In honor of Father’s Day, I want to share a story about my Pop, Tony, because sharing a story connects me to him.
As my mind flipped through my mental Rolodex, one story kept coming back. Other stories were funnier (Like the time he surprised me and my friends in a wedding reception parking lot, smoking pot out of a makeshift Coke can. Instead of chastising us, he just inserted himself into the circle and waited his turn). Other stories were more electric (Like the time I had my right fist cocked, on the razor’s edge of unleashing years of my anger to his chin, while the stunned neighbors looked upon us in the backyard). And other stories were more obvious (Like the wonderful, rare occasions where he’d join me out by the garage, shooting baskets with his Felix Unger-style-leg-kick, and we’d connect over a friendly game of HORSE).
But this little story… well, it just seems poignant to me. And in the process of writing this, I appreciated my dad even more as a man and a parent.
* * *
I was 20 years old. Home from college for the summer. I spent the morning getting all of my wisdom teeth yanked from my head. Mom was out of town and so it would be just me and Ole Tone Bones back at the house. As he drove me home from the doctor, I still couldn’t feel most of my face. Little streams of blood mixed with drool oozed from the stitched up holes in my mouth, spoiling my shirt with pink stains.
He glanced over at me as he drove. Caring. But not concerned.
When we got home, he set me up on the couch and turned on the Yankee game. Then he said he had some errands to run and took off. He returned soon after with a London Broil, some potatoes, and a six-pack.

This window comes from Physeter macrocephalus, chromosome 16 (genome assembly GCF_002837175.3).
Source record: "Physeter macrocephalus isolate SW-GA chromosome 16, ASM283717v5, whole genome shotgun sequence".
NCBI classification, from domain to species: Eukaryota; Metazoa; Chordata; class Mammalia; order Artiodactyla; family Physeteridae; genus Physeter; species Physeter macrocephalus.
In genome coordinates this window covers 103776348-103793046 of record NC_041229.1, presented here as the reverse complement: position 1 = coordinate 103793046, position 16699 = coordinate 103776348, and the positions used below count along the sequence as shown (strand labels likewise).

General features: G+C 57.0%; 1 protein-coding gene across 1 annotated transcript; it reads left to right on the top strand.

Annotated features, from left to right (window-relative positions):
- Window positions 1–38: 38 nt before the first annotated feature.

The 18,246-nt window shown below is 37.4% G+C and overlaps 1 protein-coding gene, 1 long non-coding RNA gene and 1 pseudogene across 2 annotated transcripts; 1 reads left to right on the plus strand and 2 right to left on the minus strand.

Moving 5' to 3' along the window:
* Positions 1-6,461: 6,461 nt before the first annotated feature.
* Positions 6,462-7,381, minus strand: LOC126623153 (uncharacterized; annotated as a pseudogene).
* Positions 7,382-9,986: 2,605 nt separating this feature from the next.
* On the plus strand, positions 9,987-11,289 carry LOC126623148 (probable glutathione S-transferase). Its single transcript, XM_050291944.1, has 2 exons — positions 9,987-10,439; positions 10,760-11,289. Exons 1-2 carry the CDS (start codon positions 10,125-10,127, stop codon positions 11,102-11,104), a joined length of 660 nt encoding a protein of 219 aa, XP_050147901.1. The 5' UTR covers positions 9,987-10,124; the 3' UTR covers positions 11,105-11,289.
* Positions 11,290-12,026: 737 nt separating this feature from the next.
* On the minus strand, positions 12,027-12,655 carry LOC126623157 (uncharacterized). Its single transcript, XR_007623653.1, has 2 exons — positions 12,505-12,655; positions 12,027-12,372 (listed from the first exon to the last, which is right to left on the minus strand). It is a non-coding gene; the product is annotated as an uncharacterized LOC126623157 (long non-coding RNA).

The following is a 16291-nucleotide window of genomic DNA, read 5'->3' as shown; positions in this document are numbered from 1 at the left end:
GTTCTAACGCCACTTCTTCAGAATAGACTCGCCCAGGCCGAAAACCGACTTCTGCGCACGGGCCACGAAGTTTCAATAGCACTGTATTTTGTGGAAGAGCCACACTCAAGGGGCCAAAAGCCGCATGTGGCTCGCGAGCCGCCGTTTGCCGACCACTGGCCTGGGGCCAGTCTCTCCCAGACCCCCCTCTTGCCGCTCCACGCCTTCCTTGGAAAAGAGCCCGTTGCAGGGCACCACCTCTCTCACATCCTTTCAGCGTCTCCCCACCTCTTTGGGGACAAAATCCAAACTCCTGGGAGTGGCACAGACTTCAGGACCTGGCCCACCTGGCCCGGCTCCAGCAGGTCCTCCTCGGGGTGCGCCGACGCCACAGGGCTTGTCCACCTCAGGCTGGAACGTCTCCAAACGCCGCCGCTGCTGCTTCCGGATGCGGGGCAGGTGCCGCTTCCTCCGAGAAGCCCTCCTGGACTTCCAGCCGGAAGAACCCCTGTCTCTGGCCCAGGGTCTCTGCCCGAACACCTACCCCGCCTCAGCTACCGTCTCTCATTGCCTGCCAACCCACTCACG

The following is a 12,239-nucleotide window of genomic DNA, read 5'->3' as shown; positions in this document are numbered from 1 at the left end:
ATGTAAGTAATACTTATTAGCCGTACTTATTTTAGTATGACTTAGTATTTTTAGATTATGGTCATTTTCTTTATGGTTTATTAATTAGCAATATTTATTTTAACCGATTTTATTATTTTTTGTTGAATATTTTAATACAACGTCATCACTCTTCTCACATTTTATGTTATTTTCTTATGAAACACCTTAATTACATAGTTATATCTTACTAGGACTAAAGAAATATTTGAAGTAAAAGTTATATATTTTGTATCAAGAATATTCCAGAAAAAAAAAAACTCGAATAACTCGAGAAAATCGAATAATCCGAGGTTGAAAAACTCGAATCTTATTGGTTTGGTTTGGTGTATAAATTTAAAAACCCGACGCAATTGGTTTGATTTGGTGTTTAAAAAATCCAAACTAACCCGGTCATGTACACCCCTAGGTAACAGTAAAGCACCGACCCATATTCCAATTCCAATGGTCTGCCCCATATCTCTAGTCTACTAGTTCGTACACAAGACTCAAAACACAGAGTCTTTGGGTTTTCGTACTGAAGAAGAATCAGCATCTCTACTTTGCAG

“You getting hungry?” he asked from the kitchen.
“You mean for steak? Dad, my jaw feels like Tyson hit me… I don’t think…”
He was already prepping. Steak was his specialty.
I said no more. It was no use. I rehearsed the old story in my head one more time.
He’s not paying attention to me. He doesn’t care.
I resigned myself to suffer in silence. I’d just scrounge in the fridge and find something soft to eat later. I slunk deeper into the couch, returning to the Yankees.
From there I heard the microwave whirring for the potatoes. I heard the aluminum door bang shut as he exited the house. I heard the loose wheels of the grill squeaksqueaksqueak as he dragged it to his favorite cooking spot — out of the sun, beneath the giant pine tree in our driveway. I couldn’t help but notice that he stood just a few steps from where we’d nearly come to blows just a few months earlier.
I rose from the couch and watched him through the window. Manning the grill. Silent. Purposeful.
He cooked the steak for himself, sure. He loved steak. But he cooked the steak for me, too. Because this is something he did well. This was my father showing me his love. I know this now because it’s what I do when I make my kids eggs and bacon in the mornings.
My father re-entered the kitchen, announcing triumphantly, “We got ourselves some mighty fine eating Sonny Boy!”
I still wasn’t having any of his nonsense. Chewing a steak with bleeding stitches and tender teeth is a just a very bad idea. Anyone with a drop of sense left in their heads knows that. Still, I couldn’t help but notice how good the meat smelled…
My dad cut the meat into strips. He set a plate in front of me, left, and returned with a beer.
“Here, this should help with the pain…” he said, handing me the bottle.
Oh, fuck it, I thought. Hot, juicy, and delicious, the first bite brought tears to my eyes. Better not use the molars too much. Take it slow. Wash the blood down with beer.